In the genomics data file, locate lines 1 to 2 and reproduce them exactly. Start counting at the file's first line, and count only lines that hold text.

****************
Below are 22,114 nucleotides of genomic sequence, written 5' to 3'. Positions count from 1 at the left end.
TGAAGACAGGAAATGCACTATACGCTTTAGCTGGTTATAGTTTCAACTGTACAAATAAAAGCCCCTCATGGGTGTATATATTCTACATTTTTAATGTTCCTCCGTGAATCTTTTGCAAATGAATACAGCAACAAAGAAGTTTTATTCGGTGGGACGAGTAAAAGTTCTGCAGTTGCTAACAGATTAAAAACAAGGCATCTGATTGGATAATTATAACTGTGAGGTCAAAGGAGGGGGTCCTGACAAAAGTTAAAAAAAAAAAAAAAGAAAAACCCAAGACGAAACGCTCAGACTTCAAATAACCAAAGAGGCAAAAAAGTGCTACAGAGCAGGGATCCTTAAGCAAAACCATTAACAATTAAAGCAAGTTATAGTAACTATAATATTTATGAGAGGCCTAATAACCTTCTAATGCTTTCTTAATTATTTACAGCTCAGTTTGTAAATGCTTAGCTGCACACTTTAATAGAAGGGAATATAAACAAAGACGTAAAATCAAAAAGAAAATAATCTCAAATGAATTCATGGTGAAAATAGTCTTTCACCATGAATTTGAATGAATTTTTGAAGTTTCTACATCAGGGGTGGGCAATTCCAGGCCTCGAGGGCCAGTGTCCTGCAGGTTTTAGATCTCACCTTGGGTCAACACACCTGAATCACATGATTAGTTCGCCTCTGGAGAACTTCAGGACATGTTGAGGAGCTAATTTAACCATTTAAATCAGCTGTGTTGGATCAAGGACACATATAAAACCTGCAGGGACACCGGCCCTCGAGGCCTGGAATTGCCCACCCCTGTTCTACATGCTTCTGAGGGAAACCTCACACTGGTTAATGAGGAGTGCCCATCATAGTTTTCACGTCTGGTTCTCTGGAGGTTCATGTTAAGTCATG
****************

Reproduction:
Below are 22,114 nucleotides of genomic sequence, written 5' to 3'. Positions count from 1 at the left end.
TGAAGACAGGAAATGCACTATACGCTTTAGCTGGTTATAGTTTCAACTGTACAAATAAAAGCCCCTCATGGGTGTATATATTCTACATTTTTAATGTTCCTCCGTGAATCTTTTGCAAATGAATACAGCAACAAAGAAGTTTTATTCGGTGGGACGAGTAAAAGTTCTGCAGTTGCTAACAGATTAAAAACAAGGCATCTGATTGGATAATTATAACTGTGAGGTCAAAGGAGGGGGTCCTGACAAAAGTTAAAAAAAAAAAAAAAGAAAAACCCAAGACGAAACGCTCAGACTTCAAATAACCAAAGAGGCAAAAAAGTGCTACAGAGCAGGGATCCTTAAGCAAAACCATTAACAATTAAAGCAAGTTATAGTAACTATAATATTTATGAGAGGCCTAATAACCTTCTAATGCTTTCTTAATTATTTACAGCTCAGTTTGTAAATGCTTAGCTGCACACTTTAATAGAAGGGAATATAAACAAAGACGTAAAATCAAAAAGAAAATAATCTCAAATGAATTCATGGTGAAAATAGTCTTTCACCATGAATTTGAATGAATTTTTGAAGTTTCTACATCAGGGGTGGGCAATTCCAGGCCTCGAGGGCCAGTGTCCTGCAGGTTTTAGATCTCACCTTGGGTCAACACACCTGAATCACATGATTAGTTCGCCTCTGGAGAACTTCAGGACATGTTGAGGAGCTAATTTAACCATTTAAATCAGCTGTGTTGGATCAAGGACACATATAAAACCTGCAGGGACACCGGCCCTCGAGGCCTGGAATTGCCCACCCCTGTTCTACATGCTTCTGAGGGAAACCTCACACTGGTTAATGAGGAGTGCCCATCATAGTTTTCACGTCTGGTTCTCTGGAGGTTCATGTTAAGTCATG